The race to revive fraud-mauled Satyam Computer Services has hit a sensitive patch, with questions being raised on whether the bidding process will go as scheduled, though the government-appointed board announced modifications on Thursday to signal that it was business as usual.
Employees, customers and lenders of the ailing firm are worried, with a few prospective suitors withdrawing from the race.
Reports of an exodus of employees —the vital assets for a knowledge-driven company — is not doing good to issues related to valuations already hit by sagging interest.
Sources close to the development said that one of the bidding companies may move the court on the issue, which could force the board to restart the process.
Legal firm Hammurabi and Solomon’s managing partner Manoj Kumar said that the bidding process may take even six to eight months to close in case any of these companies took the matter to court.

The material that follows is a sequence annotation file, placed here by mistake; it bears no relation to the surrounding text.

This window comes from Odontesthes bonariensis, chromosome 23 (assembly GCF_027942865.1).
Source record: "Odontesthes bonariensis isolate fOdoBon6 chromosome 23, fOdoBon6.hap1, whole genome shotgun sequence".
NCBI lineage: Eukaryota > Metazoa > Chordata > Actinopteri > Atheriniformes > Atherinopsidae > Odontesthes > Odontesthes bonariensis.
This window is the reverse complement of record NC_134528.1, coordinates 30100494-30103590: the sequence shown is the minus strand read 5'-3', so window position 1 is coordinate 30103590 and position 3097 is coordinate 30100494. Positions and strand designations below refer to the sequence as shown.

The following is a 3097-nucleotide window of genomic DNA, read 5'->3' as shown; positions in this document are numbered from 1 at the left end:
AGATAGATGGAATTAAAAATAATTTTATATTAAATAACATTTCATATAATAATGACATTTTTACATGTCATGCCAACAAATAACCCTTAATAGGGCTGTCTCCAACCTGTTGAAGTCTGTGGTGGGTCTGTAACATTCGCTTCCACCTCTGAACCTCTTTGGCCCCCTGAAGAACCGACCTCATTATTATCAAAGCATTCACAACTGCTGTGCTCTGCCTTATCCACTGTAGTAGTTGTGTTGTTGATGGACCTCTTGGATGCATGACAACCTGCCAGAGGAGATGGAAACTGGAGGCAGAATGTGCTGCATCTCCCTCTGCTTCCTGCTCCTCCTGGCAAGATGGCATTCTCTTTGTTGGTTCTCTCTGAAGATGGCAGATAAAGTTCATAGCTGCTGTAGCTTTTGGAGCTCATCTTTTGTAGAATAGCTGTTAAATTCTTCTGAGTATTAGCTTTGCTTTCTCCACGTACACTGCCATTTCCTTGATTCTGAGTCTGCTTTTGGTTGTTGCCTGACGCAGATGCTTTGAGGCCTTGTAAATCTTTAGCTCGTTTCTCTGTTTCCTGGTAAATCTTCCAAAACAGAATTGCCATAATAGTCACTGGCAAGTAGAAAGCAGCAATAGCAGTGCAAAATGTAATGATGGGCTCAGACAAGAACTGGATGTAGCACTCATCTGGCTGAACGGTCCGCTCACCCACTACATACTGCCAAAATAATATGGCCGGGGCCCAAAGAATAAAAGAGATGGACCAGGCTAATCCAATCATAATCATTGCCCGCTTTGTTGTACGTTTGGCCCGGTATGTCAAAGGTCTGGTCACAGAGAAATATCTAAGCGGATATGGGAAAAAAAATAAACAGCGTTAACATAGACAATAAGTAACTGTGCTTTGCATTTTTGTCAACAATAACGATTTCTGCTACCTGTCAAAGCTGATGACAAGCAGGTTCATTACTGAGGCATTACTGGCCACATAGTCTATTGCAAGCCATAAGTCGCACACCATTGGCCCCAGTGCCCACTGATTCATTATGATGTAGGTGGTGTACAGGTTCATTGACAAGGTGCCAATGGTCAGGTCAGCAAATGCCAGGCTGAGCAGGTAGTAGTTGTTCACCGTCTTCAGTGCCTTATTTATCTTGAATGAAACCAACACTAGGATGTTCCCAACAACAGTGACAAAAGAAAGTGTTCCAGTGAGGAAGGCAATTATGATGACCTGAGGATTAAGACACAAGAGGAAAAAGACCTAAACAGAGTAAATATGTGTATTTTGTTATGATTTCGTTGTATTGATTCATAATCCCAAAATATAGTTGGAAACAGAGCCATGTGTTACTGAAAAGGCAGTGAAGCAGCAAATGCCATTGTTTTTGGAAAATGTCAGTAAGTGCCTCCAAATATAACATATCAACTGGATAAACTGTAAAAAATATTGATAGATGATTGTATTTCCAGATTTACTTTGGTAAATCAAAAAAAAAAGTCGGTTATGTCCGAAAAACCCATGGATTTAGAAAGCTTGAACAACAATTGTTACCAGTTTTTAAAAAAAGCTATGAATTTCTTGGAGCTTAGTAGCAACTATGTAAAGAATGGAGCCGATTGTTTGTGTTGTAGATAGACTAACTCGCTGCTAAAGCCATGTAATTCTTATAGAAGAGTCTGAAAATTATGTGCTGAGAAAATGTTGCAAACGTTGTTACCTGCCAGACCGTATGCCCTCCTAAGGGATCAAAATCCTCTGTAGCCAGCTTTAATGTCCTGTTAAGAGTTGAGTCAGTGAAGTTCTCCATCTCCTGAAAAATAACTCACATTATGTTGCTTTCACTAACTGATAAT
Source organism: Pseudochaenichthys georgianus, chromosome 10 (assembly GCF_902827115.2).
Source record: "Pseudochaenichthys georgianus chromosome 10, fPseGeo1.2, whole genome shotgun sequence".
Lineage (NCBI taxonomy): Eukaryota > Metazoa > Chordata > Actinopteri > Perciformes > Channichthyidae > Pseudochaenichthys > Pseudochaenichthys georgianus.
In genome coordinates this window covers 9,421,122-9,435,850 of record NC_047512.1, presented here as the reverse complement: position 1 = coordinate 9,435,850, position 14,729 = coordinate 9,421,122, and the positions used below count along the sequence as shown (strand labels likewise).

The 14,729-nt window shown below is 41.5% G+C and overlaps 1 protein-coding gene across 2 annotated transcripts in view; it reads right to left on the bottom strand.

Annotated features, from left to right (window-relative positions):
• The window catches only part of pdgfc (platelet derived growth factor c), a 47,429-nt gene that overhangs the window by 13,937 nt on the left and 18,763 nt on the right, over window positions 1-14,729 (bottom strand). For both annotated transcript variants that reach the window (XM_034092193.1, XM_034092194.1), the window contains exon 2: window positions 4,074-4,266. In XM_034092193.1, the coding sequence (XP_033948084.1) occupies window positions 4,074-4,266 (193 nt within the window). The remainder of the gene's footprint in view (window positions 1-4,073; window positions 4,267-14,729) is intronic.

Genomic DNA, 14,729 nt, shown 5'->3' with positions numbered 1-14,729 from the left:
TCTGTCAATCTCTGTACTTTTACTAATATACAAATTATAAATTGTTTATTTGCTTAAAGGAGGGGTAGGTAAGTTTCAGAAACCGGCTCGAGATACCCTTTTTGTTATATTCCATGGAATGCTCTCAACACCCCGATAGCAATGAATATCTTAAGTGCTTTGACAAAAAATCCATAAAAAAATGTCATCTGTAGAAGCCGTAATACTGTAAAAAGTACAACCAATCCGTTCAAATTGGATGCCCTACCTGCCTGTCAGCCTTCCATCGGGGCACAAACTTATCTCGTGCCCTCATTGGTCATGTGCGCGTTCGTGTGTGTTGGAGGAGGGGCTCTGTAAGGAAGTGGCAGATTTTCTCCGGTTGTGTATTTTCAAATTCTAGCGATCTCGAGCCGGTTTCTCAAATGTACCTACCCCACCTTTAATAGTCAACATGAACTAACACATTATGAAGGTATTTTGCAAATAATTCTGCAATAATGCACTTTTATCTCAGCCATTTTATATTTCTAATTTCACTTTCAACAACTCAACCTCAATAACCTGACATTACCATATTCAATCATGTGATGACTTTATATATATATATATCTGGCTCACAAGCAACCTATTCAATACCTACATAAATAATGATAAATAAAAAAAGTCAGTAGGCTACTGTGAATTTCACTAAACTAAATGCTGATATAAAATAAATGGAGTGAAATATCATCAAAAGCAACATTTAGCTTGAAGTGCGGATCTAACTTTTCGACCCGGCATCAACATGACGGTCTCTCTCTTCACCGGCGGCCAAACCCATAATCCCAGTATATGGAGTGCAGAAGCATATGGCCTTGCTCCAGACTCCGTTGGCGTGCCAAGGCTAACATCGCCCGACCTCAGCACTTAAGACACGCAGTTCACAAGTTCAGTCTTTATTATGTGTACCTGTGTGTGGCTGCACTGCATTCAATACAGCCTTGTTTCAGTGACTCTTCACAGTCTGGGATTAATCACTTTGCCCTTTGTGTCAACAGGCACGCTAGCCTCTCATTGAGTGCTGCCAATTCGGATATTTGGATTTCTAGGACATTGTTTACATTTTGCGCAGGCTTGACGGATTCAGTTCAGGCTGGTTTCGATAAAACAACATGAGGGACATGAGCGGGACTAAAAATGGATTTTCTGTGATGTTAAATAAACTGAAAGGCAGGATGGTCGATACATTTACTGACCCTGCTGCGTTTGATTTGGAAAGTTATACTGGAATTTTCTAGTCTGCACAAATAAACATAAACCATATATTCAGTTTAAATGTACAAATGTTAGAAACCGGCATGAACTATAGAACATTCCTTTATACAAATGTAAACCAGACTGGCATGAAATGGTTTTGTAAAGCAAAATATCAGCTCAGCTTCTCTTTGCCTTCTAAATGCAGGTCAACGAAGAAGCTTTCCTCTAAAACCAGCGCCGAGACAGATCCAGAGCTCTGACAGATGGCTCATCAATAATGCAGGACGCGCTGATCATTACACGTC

“In case the matter is taken to court, the entire process would have to restart and this could drag the process with the new government expected to take over in June,” Kumar said.
However, in a filing with the stock exchanges on Thursday, the Satyam Board said that if there is not a single financial bid which is at least 90 per cent of the highest bid, then the highest bidder would be declared the successful bidder.
The highest bid will be treated as the floor price if there is more than one financial bid that is at least 90 per cent of the highest bid and an open auction will be conducted thereafter.
Tech Mahindra and Larsen and Toubro are among the few which have opted to remain in the last leg of the race while others have withdrawn on grounds of lack of transparency. There is widespread talk of global giant IBM as the rescuer, though there is no confirmation.